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Reheated Cabbage by Irvine Welsh

Reheated Cabbage (edition 2009)

by Irvine Welsh

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1371787,614 (3.36)1
Title:Reheated Cabbage
Authors:Irvine Welsh
Info:Jonathan Cape (2009), Paperback, 288 pages
Collections:Your library, Read but unowned
Tags:Scotland, domestic violence, drugs, alcohol, Christmas, short stories

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Reheated Cabbage: Tales of Chemical Degeneration by Irvine Welsh



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Reheated Cabbage (Tales of chemical degeneration).

Within this book, all bar one of the stories have appeared before. The majority having been published in an assortment of magazines and compilations, described by the author, "as toe-curling Scotsploitation & drugsploitation anthologies that were prevalent in the 90's".

This collection of eight stories, starts with A fault on the line, in which the main character's desire to watch the football at all costs, results in his wife's legs being ripped off by a speeding train & whilst on the ambulance journey to the hospital, he is working out how he can watch the footie. In the second tale (Catholic guilt), we meet Joe, probably the most homophobic, gay-bashing individual ever to darken the pages of a book, who dies whilst having sex with his mate's sister. The story ends with him condemned to spend eternity buggering men he has known, as penance for his ways. Then we get to the third tale (Elspeth's boyfriend) in which Welsh reintroduces us to Begbie. Francis Begbie is the most psychotically toxic & malevolent character that Irvine Welsh ever created. He first came to my notice in "Trainspotting" where he would lob full pint glasses over a balcony onto the people below, as a prelude to starting a fight. In this tale, it's xmas at his mums house & Begbie ends up nutting his sisters fiancé, for the crime of ------- saving him from choking to death (he slaps him on the back).

"Ah smacks the nut ontae the cunt, n eh faws back, hudin ehs face. Thaire's screams fae the women n the bairns n Joe's ower n ehs goat a grip ay ma airm . --- what ur fuckin daein, Franco? The boy helped ye! Eh saved yir fuckin life!

Eh battered ays oan the back in muh ma's hoose! Nae cunt lays thair hands oan me! In muh ma's hoose, oan Christmas day!

And so on, in the 4th tale, we meet a misogynist, in the 5th, Aliens addicted to embassy cigarettes & speaking with Scottish accents (Midlothian), who want to replace the world's leaders with Scottish thugs. The 6'th, we have two mates carrying around the corpse of an old friend. In the 7'th two guys fight over a girl, then after a pint & a few pills realise their friendship matters more.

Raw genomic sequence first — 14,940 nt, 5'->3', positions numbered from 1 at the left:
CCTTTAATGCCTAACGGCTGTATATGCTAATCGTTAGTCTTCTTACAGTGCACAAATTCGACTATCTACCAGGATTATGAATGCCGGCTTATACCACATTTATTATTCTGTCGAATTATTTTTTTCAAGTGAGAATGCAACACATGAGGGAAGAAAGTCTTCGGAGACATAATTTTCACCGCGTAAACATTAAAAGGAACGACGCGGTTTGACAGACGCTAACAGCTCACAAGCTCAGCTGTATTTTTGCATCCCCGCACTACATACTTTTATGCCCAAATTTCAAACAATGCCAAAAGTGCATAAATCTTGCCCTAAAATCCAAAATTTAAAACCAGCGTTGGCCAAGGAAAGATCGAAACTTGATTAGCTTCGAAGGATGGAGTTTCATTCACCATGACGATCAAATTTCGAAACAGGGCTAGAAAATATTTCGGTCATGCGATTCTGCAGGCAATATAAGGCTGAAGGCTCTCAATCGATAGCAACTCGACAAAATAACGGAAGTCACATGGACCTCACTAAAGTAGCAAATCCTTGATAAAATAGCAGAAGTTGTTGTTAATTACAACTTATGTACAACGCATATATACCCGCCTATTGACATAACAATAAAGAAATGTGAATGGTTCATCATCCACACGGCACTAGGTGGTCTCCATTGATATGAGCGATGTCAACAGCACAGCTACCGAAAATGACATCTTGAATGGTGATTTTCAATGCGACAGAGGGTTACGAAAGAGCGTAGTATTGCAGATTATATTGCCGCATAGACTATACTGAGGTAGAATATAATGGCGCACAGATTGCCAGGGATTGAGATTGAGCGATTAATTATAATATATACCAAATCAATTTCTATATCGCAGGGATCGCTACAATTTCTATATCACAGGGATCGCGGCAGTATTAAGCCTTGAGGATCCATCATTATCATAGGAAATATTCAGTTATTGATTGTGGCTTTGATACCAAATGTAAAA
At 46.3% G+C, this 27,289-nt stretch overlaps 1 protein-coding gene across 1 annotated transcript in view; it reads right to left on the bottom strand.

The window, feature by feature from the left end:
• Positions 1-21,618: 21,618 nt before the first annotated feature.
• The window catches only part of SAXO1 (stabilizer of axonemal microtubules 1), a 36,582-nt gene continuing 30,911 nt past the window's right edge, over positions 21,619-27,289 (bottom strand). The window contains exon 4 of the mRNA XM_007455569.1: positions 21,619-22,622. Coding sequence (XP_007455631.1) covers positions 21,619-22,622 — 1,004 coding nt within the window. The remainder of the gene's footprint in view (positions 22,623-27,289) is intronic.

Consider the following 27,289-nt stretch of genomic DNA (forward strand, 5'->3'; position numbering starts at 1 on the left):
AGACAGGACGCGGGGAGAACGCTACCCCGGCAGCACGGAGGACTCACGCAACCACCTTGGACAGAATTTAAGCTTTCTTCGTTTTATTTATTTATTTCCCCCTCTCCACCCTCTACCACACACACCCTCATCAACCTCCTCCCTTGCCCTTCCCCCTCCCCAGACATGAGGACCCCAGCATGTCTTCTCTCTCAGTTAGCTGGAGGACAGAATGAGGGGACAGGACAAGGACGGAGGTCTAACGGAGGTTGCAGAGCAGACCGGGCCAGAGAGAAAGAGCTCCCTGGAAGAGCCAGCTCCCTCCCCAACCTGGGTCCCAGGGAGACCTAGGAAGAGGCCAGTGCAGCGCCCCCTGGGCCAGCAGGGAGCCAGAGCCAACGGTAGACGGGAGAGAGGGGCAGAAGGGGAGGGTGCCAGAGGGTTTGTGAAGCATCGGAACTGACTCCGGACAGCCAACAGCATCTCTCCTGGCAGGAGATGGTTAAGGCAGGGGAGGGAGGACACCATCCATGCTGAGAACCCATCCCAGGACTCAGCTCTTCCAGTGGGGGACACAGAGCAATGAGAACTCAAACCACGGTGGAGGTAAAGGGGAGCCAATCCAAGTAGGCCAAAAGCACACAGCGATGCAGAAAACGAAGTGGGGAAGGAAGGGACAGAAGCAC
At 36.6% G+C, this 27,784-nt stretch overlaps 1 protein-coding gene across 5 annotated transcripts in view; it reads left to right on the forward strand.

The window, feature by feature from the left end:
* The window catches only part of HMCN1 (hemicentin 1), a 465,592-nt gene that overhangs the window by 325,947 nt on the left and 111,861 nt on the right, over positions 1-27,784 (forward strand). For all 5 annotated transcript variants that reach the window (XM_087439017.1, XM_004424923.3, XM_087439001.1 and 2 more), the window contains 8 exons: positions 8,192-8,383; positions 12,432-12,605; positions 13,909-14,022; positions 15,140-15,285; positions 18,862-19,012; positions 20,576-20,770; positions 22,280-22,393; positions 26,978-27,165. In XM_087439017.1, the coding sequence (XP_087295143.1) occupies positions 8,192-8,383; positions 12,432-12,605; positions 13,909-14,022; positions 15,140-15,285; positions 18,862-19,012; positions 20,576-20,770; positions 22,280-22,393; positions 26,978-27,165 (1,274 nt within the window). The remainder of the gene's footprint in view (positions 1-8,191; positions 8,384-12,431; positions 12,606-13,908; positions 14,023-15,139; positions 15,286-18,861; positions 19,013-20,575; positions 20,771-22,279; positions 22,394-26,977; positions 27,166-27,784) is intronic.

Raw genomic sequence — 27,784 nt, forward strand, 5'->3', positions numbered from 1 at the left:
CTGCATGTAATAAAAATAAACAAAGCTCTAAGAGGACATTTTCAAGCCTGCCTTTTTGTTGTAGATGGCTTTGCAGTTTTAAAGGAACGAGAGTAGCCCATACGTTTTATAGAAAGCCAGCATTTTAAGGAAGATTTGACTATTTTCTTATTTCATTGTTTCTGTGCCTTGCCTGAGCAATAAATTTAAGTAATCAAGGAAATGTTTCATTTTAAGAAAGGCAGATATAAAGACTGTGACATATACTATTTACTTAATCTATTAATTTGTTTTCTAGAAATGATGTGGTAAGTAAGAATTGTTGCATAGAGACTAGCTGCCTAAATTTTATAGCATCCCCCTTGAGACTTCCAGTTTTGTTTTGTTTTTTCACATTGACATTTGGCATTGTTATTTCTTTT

Which leads us to the final tale & the only new tale in this collection, "I am Miami". In this story Albert Black, a once puritanical schoolteacher, although now retired & living with his son in Miami, spends his time reading the bible & denouncing all the hedonism & sinfulness around him, alienating himself from his family & pretty much everyone he comes into contact with. This is until one day he bumps into an old pupil, now a successful DJ & through a combination of events (& drugs), he realises how hard he has been on everybody, himself included & that because of his strictness as a teacher, the pupils understood he never gave up on them. So this story ends on a note of redemption, even if it's only because the ex pupils had taken Ecstasy & not their usual Cocaine, which as one of them says, would probably have ended with them kicking the shit out of their old teacher.

I was going to be facetious & state that this book should be translated into English, but that would be doing it & myself a disservice, although a lot is written in the patois of Welsh's Edinburgh roots, the rhythm of it soon becomes natural & easy to follow & in the process shades in the characters, adding another dimension to them. This is necessary, as to find any redeeming features in this cast of misanthropic, misogynistic drug & drink addled individuals is going to take every trick in the writer's repertoire. Thankfully Irvine Welsh's tricks bag is full, this book is overflowing with humour, some of it sly, sneaking up on you when you least expect it (Catholic guilt) & some of it coming right up and smashing you in the guts with a baseball bat (The Rosewell incident), but all of it full of zest, full of an energy that screams life. I will add one proviso, if you are the slightest bit shocked or offended by tales of extreme sex, drugs & mindless violence, or of a language that's so caustic it could strip flesh! Do not touch this, for everyone else, this collection of short stories is very dark, very bitter & very, very funny & also when you least expect it, very moving.